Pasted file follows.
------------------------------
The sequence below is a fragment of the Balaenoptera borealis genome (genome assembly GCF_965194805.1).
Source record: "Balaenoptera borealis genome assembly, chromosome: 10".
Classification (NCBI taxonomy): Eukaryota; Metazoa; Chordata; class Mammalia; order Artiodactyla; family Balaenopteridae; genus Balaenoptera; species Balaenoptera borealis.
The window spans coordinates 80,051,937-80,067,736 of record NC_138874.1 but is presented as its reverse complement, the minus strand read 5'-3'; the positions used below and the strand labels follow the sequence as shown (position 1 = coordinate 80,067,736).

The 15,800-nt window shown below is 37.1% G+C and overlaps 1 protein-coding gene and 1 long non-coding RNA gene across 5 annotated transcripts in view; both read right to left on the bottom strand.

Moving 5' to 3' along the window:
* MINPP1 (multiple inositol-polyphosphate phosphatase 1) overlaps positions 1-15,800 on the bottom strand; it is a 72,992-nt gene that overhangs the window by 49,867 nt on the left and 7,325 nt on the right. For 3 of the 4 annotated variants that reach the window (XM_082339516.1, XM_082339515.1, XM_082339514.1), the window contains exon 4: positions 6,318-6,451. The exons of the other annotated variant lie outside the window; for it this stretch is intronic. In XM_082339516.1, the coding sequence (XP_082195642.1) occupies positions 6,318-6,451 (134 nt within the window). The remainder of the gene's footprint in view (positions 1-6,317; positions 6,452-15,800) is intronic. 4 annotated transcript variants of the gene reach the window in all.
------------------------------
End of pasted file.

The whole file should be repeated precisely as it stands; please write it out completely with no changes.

The sequence below is a fragment of the Balaenoptera borealis genome (genome assembly GCF_965194805.1).
Source record: "Balaenoptera borealis genome assembly, chromosome: 10".
Classification (NCBI taxonomy): Eukaryota; Metazoa; Chordata; class Mammalia; order Artiodactyla; family Balaenopteridae; genus Balaenoptera; species Balaenoptera borealis.
The window spans coordinates 80,051,937-80,067,736 of record NC_138874.1 but is presented as its reverse complement, the minus strand read 5'-3'; the positions used below and the strand labels follow the sequence as shown (position 1 = coordinate 80,067,736).

The 15,800-nt window shown below is 37.1% G+C and overlaps 1 protein-coding gene and 1 long non-coding RNA gene across 5 annotated transcripts in view; both read right to left on the bottom strand.

Moving 5' to 3' along the window:
* MINPP1 (multiple inositol-polyphosphate phosphatase 1) overlaps positions 1-15,800 on the bottom strand; it is a 72,992-nt gene that overhangs the window by 49,867 nt on the left and 7,325 nt on the right. For 3 of the 4 annotated variants that reach the window (XM_082339516.1, XM_082339515.1, XM_082339514.1), the window contains exon 4: positions 6,318-6,451. The exons of the other annotated variant lie outside the window; for it this stretch is intronic. In XM_082339516.1, the coding sequence (XP_082195642.1) occupies positions 6,318-6,451 (134 nt within the window). The remainder of the gene's footprint in view (positions 1-6,317; positions 6,452-15,800) is intronic. 4 annotated transcript variants of the gene reach the window in all.